Den siste tiden har det vært debattert om vikingenes sólarsteinn, en krystall som angivelig skal ha vært brukt som navigasjonsinstrument, kunne være en type transparent calcitt, som er vanlig på Island, nemlig Island spar.
Denne krystallen skal ha gjort det mulig for våre forfedre å finne solens posisjon selv om det var helt overskyet, og til og med i storm!
Discovery News publiserte dette 2.november:
Light passing through such a crystal, including the common Iceland spar, changes in brightness and color as the crystal is rotated. Vikings presumably could have used such crystals to observe polarization patterns and thereby pinpoint the direction of the sun. But exactly how this was done was an enigma, until now. Guy Ropars and Albert Le Floch of the University of Rennes’ Laser Physics Laboratory in France, led the latest study, which has solved the mystery of the myth they say by attacking the problem backwards.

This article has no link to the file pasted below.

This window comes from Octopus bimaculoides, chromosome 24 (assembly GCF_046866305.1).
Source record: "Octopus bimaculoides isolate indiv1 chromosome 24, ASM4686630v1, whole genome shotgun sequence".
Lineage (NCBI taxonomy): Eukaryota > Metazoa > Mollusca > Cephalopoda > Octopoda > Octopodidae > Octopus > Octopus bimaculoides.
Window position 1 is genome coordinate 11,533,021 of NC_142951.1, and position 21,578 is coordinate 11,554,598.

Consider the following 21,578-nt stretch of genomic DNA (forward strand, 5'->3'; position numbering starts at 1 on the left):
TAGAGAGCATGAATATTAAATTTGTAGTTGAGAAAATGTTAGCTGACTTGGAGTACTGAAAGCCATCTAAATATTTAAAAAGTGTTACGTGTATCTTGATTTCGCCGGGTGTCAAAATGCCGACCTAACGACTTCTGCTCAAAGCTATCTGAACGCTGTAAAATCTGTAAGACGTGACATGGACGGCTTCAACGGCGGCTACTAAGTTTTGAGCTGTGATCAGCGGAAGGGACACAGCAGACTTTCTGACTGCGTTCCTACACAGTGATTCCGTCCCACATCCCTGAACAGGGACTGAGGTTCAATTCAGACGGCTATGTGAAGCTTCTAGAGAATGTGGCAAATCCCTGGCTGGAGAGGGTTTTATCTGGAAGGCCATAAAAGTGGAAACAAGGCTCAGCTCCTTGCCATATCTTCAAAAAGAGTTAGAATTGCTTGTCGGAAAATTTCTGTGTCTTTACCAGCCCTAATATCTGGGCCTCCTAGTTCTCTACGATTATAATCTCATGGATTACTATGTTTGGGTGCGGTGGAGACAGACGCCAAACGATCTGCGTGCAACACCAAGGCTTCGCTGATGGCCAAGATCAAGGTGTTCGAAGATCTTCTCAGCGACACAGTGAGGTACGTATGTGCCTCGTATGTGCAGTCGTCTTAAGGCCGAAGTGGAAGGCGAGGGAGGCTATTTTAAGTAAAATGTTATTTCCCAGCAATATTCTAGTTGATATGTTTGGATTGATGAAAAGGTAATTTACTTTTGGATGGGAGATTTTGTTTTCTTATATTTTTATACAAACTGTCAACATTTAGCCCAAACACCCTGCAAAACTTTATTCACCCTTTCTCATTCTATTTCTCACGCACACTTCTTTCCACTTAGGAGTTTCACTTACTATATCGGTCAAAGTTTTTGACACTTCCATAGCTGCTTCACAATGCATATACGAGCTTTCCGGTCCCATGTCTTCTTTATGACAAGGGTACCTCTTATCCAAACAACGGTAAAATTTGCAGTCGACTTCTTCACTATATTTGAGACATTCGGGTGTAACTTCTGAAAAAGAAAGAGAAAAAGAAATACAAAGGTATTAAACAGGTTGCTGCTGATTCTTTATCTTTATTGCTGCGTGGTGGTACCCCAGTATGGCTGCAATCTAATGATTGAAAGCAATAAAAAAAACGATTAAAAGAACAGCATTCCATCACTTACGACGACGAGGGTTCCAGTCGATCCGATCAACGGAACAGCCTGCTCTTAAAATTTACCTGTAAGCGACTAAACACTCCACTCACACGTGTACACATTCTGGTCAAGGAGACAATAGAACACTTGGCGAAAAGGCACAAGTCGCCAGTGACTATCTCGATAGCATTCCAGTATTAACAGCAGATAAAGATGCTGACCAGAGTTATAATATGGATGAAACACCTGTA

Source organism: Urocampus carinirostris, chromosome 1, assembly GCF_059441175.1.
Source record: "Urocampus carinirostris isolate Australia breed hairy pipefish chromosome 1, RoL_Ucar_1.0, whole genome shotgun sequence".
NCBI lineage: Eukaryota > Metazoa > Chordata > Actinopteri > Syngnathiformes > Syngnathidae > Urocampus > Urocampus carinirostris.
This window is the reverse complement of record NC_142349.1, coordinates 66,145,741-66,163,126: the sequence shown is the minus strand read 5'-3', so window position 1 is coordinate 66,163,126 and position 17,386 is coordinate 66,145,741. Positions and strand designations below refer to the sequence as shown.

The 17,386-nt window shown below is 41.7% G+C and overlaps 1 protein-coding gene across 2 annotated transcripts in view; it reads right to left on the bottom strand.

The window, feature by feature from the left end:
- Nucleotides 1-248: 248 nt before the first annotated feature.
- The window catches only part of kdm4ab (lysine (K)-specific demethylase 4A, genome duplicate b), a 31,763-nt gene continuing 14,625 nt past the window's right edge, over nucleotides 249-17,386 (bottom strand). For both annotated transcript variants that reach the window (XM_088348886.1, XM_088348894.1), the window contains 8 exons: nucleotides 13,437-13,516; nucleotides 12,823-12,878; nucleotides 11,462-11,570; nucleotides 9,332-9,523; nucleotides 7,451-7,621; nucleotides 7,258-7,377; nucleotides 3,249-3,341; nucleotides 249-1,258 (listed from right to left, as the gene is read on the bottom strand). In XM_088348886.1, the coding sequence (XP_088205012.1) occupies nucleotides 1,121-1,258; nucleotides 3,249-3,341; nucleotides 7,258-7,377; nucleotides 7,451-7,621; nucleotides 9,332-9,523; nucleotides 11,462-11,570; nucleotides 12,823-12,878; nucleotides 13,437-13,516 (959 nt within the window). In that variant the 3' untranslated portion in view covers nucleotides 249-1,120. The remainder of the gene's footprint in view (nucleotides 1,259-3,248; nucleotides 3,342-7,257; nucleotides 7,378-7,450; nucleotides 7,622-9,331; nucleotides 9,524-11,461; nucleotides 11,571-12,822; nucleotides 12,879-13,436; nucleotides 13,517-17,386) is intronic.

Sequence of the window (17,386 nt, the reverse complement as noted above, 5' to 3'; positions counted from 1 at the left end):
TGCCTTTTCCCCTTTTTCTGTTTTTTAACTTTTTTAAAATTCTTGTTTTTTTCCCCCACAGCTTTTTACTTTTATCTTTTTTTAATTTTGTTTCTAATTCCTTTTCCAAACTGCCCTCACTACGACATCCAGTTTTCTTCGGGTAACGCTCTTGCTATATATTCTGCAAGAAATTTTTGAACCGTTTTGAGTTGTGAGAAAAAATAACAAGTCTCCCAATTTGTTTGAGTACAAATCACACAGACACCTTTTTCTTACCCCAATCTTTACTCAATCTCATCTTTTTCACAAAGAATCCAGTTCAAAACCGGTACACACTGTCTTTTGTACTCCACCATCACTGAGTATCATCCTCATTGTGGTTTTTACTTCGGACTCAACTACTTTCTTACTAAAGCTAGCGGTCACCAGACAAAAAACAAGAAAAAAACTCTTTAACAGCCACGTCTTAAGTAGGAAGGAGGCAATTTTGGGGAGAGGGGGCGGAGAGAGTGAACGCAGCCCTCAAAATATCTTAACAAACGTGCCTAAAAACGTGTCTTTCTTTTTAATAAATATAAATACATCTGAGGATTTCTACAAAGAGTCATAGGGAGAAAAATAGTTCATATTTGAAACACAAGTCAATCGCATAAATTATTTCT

“Rather than thinking in term of polarizer, we have deliberately chosen to ‘destroy’ the polarization of the light,” Ropars told Discovery News. “Iceland spar behaves theoretically and experimentally like a perfect depolarizer.” In other words, with the crystal held up to the sky, there is one specific angle of rotation, called the isotropy point, at which the crystal eliminates all polarization of the light passing through it.
Here’s where the “sixth sense” comes in: The investigators say that if you look through the crystal in its depolarizing position and then pull it away suddenly from your line of sight, you can catch a glimpse of a faint, elongate yellowish pattern known as a Haidinger’s Brush. The key here is that the ends of that yellow shape point directly toward the sun.
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